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Close An Interview Like You’d Close A Deal

April 30, 2009

I had this IM conversation with a job-seeking friend last night:

My friend asking me how to close an interview.

My friend asking me how to close an interview.

To summarize, she wanted to know what she should say to fill the time between when her interviewer asks her “Now, do you have any questions for us?” and when she gets to go home.

There’s nothing I hate more than when people ask me lazy questions that they could find answers to on the Internets. I guarantee you employers hate this too.

You’ve landed an interview, put on your feel-good interview outfit, and listed out all the ways in which you’re a competitive candidate for the job.

At the end of an interview, the interviewer asks you, “Now, do you have any questions for us?”

Like me during interviews in the past, you may be thinking, “Huh? I’m tired, and I just got done telling you how awesome I am. Can’t you just hire me and let me go home to celebrate now?”

If this is what’s going through your head, you’re squandering the biggest opportunity the interview afforded you – the opportunity to close the interview in the same way you’d close a deal.

Closing an interview the way you’d close a deal is about how you communicate with someone who has more social power than you.

When I wrote about how to talk to engineers if you’re in a non-technical function, I was talking about ways to bridge the social power gap through superb communication.

Along the lines of How To Talk To Engineers, closing an interview the way you’d close a deal is achieved in three broad strokes:


The first step to gaining your potential employer’s respect is to show them that you have value that’s not currently present in their organization.

Use the interview as an opportunity to highlight your expertise. That is, use this precious face-time to present some information that’s useful to their industry positioning that they don’t know, but might like to know.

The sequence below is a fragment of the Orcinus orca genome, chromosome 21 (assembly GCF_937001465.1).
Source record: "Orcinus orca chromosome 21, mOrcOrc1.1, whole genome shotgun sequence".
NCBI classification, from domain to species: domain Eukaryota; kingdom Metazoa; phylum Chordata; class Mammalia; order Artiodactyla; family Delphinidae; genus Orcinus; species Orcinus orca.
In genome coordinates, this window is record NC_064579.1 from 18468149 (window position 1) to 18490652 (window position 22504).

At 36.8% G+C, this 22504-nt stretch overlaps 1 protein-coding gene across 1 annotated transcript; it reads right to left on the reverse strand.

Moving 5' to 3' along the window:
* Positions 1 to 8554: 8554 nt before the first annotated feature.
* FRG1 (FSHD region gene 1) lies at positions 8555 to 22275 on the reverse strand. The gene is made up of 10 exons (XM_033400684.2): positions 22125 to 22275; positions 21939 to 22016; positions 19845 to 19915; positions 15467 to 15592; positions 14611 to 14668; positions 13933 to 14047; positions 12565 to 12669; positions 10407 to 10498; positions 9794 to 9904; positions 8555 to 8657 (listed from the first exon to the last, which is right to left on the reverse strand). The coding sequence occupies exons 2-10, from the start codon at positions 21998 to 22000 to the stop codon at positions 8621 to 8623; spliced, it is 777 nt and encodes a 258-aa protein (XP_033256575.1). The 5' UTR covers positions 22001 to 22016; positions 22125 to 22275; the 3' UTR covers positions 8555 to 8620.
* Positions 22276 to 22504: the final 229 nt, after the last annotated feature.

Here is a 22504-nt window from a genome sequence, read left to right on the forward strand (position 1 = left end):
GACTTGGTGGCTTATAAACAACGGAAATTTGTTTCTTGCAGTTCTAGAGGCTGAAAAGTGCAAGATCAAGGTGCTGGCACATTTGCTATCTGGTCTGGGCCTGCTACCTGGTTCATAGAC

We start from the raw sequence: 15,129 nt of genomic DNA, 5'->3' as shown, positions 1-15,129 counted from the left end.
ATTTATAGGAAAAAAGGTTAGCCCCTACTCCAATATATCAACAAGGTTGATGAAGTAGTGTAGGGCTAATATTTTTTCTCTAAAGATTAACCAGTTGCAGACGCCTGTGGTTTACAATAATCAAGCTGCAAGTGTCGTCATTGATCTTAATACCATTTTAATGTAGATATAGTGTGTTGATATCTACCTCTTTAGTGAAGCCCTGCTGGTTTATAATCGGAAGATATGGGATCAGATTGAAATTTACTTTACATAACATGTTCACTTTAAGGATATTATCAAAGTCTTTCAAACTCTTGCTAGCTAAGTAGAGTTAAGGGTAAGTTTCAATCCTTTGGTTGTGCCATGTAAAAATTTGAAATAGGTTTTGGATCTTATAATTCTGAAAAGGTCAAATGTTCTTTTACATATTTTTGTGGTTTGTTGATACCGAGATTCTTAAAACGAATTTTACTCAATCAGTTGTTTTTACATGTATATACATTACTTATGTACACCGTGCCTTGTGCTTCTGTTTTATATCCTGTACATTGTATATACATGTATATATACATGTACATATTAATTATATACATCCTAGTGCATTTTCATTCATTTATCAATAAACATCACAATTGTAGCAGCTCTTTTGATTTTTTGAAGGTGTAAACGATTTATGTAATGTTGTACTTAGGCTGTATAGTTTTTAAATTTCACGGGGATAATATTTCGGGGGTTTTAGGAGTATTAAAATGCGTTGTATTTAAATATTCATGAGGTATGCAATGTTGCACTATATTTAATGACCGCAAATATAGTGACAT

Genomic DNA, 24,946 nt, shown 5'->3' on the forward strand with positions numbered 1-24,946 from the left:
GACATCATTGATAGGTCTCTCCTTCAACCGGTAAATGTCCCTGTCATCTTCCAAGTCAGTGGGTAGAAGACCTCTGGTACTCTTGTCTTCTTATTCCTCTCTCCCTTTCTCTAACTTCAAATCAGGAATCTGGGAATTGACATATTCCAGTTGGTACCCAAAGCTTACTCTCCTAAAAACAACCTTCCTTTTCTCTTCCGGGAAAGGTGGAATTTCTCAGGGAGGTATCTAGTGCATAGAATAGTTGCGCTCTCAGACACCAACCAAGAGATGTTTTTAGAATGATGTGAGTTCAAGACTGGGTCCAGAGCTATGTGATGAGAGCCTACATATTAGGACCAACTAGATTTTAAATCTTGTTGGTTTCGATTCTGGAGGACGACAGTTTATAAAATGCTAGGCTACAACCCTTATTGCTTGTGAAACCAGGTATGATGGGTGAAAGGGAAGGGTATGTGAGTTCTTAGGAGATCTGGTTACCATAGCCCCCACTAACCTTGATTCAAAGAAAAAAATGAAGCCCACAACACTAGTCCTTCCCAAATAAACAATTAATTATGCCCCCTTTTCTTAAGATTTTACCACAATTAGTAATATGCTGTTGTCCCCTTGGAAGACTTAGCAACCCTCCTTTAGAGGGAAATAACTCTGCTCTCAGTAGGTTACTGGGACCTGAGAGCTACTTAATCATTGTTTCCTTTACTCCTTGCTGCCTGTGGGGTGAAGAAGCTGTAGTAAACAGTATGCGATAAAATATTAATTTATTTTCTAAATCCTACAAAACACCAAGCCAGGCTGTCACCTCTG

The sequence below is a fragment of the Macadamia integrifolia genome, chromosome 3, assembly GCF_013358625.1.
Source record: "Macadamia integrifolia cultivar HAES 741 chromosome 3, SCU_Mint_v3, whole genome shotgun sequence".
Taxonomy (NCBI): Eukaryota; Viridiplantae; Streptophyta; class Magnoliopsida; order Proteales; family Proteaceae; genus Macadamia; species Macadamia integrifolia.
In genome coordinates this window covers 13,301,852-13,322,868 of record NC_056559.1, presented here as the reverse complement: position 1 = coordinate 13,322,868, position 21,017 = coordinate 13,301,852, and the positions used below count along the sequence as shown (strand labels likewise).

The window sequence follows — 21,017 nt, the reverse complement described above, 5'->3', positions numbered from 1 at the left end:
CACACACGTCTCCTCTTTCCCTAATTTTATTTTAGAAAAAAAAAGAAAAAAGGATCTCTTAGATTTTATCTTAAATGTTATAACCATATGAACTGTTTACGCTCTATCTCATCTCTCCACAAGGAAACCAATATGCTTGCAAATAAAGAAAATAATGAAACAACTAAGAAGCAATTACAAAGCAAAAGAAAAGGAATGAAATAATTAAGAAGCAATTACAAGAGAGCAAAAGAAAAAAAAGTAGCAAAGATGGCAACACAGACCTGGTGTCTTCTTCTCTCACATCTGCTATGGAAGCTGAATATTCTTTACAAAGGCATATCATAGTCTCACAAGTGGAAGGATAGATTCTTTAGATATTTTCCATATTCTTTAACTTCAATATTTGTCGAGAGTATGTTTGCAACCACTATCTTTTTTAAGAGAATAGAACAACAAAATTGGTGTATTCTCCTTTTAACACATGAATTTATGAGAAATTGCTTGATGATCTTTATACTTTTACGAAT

To do this, you have to objectify yourself. Consider yourself a product with a fixed set of sellable attributes. Which of these attributes will most interest your employer in the next 9 – 12 months?

Exercise: Write, on paper, the answers to the following questions:

•    Is the company interested in international expansion? (If so, consider your foreign market experience or the other languages you speak)
•    Have you previously worked for a company that has succeeded in a space that your potential employer might be targeting? (If so, consider your experience – even just as an observer – of your previous company’s navigation strategy. Your informant status would be hugely useful to your potential employer)
•    What are the gaps in your potential employer’s revenue strategy and what are your unique, unimplemented ideas for how to fill them? (Note: this question is relevant to ALL employers outside of government, including nonprofits, educational institutions, and private enterprises alike)

If you can’t answer these questions, then you need to do more research, which brings us to the next category…


To her credit, my friend did a bit of homework before pinging me about what to ask an interviewer in return. She searched the Internets for interviewing tips, but found the content to be too general, not the specific, ready-to-ask-verbatim questions she’d been hoping for.

She actually tells me “I didn’t do so much research on the company” and “I’m lazy.”

GRRRR!!! If only my annoyance were the only repercussion.

If you go into a job interview NOT having done 3x the research you initially thought of doing, you will FAIL.

There’s nothing, NOTHING (!!) that interviewers hate more than taking time out of their busy workdays to talk to someone who doesn’t understand the fundamentals – the company’s business model, the organization’s mission, the school’s constituency, etc.

Exercise: To do deep research, look into the following resources:

•    LinkedIn AND Facebook searches on EVERY person you will be interviewing with. Ask for the list in advance. Understand their backgrounds and likely points of view. Dig out any network connections you might have with them. (Maybe a college connection? Neighboring social circles? Regional?)

•    Company news search starting from their press release page, but definitely not ending there. Extend your news mining to Google News, industry blogs, and Twitter mentions.

•    If you’re interviewing at a nonprofit, their operating budget is public information. If you’re interviewing at a startup, you may be able to ascertain their burn rate by asking around or just asking your interviewer. You can use this extremely valuable information to determine everything from burn rate to program size to your likely salary and the organization’s flexibility at the bargaining table.